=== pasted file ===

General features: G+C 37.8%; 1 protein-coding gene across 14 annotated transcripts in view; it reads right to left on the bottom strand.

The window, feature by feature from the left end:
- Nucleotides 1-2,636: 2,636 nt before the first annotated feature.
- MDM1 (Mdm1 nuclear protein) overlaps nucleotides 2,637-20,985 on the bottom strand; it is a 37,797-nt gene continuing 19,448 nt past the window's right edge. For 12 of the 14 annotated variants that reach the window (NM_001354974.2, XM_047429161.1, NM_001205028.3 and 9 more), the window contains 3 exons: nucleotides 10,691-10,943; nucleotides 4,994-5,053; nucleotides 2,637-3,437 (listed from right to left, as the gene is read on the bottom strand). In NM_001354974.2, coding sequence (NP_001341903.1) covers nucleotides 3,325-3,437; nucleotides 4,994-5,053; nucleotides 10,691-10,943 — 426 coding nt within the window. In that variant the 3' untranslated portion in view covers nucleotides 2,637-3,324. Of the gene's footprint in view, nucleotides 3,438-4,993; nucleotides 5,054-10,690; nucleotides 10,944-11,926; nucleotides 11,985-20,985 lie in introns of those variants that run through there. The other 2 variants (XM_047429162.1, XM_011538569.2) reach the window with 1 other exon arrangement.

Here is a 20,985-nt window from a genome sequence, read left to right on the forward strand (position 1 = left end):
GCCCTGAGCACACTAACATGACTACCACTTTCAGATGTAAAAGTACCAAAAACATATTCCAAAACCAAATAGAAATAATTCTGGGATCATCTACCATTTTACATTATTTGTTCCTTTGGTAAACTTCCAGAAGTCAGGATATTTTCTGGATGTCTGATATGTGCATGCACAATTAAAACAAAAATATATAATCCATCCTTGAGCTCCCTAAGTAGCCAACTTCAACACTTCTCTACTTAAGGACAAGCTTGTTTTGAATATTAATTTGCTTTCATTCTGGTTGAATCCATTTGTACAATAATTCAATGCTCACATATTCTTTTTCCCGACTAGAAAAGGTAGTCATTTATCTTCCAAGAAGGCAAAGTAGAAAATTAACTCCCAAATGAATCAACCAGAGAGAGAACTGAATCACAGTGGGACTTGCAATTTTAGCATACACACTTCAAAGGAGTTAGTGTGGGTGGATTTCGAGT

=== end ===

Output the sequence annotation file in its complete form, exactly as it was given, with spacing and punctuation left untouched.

General features: G+C 37.8%; 1 protein-coding gene across 14 annotated transcripts in view; it reads right to left on the bottom strand.

The window, feature by feature from the left end:
- Nucleotides 1-2,636: 2,636 nt before the first annotated feature.
- MDM1 (Mdm1 nuclear protein) overlaps nucleotides 2,637-20,985 on the bottom strand; it is a 37,797-nt gene continuing 19,448 nt past the window's right edge. For 12 of the 14 annotated variants that reach the window (NM_001354974.2, XM_047429161.1, NM_001205028.3 and 9 more), the window contains 3 exons: nucleotides 10,691-10,943; nucleotides 4,994-5,053; nucleotides 2,637-3,437 (listed from right to left, as the gene is read on the bottom strand). In NM_001354974.2, coding sequence (NP_001341903.1) covers nucleotides 3,325-3,437; nucleotides 4,994-5,053; nucleotides 10,691-10,943 — 426 coding nt within the window. In that variant the 3' untranslated portion in view covers nucleotides 2,637-3,324. Of the gene's footprint in view, nucleotides 3,438-4,993; nucleotides 5,054-10,690; nucleotides 10,944-11,926; nucleotides 11,985-20,985 lie in introns of those variants that run through there. The other 2 variants (XM_047429162.1, XM_011538569.2) reach the window with 1 other exon arrangement.

Here is a 20,985-nt window from a genome sequence, read left to right on the forward strand (position 1 = left end):
GCCCTGAGCACACTAACATGACTACCACTTTCAGATGTAAAAGTACCAAAAACATATTCCAAAACCAAATAGAAATAATTCTGGGATCATCTACCATTTTACATTATTTGTTCCTTTGGTAAACTTCCAGAAGTCAGGATATTTTCTGGATGTCTGATATGTGCATGCACAATTAAAACAAAAATATATAATCCATCCTTGAGCTCCCTAAGTAGCCAACTTCAACACTTCTCTACTTAAGGACAAGCTTGTTTTGAATATTAATTTGCTTTCATTCTGGTTGAATCCATTTGTACAATAATTCAATGCTCACATATTCTTTTTCCCGACTAGAAAAGGTAGTCATTTATCTTCCAAGAAGGCAAAGTAGAAAATTAACTCCCAAATGAATCAACCAGAGAGAGAACTGAATCACAGTGGGACTTGCAATTTTAGCATACACACTTCAAAGGAGTTAGTGTGGGTGGATTTCGAGT